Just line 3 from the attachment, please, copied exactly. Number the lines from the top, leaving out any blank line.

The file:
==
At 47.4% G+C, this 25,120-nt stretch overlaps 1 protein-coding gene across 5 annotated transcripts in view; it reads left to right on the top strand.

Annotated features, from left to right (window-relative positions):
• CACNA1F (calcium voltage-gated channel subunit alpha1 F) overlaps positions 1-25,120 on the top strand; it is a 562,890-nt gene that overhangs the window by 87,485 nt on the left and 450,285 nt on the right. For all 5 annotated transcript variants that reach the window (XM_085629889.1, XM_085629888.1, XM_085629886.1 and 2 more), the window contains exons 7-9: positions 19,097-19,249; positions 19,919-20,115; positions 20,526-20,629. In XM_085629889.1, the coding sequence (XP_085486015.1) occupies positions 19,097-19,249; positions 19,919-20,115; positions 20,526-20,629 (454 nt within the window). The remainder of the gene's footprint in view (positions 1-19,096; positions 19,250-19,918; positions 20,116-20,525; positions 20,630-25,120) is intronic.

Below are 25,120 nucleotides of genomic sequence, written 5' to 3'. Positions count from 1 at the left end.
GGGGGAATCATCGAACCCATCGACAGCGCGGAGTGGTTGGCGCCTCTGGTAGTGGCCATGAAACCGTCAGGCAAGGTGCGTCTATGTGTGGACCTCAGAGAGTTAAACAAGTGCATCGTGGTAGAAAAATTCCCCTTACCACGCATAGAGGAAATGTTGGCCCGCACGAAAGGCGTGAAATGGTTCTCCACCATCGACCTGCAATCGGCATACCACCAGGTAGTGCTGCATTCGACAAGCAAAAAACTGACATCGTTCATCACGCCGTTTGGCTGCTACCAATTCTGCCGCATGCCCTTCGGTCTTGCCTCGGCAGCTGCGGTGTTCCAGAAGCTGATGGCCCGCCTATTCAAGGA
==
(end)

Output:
• CACNA1F (calcium voltage-gated channel subunit alpha1 F) overlaps positions 1-25,120 on the top strand; it is a 562,890-nt gene that overhangs the window by 87,485 nt on the left and 450,285 nt on the right. For all 5 annotated transcript variants that reach the window (XM_085629889.1, XM_085629888.1, XM_085629886.1 and 2 more), the window contains exons 7-9: positions 19,097-19,249; positions 19,919-20,115; positions 20,526-20,629. In XM_085629889.1, the coding sequence (XP_085486015.1) occupies positions 19,097-19,249; positions 19,919-20,115; positions 20,526-20,629 (454 nt within the window). The remainder of the gene's footprint in view (positions 1-19,096; positions 19,250-19,918; positions 20,116-20,525; positions 20,630-25,120) is intronic.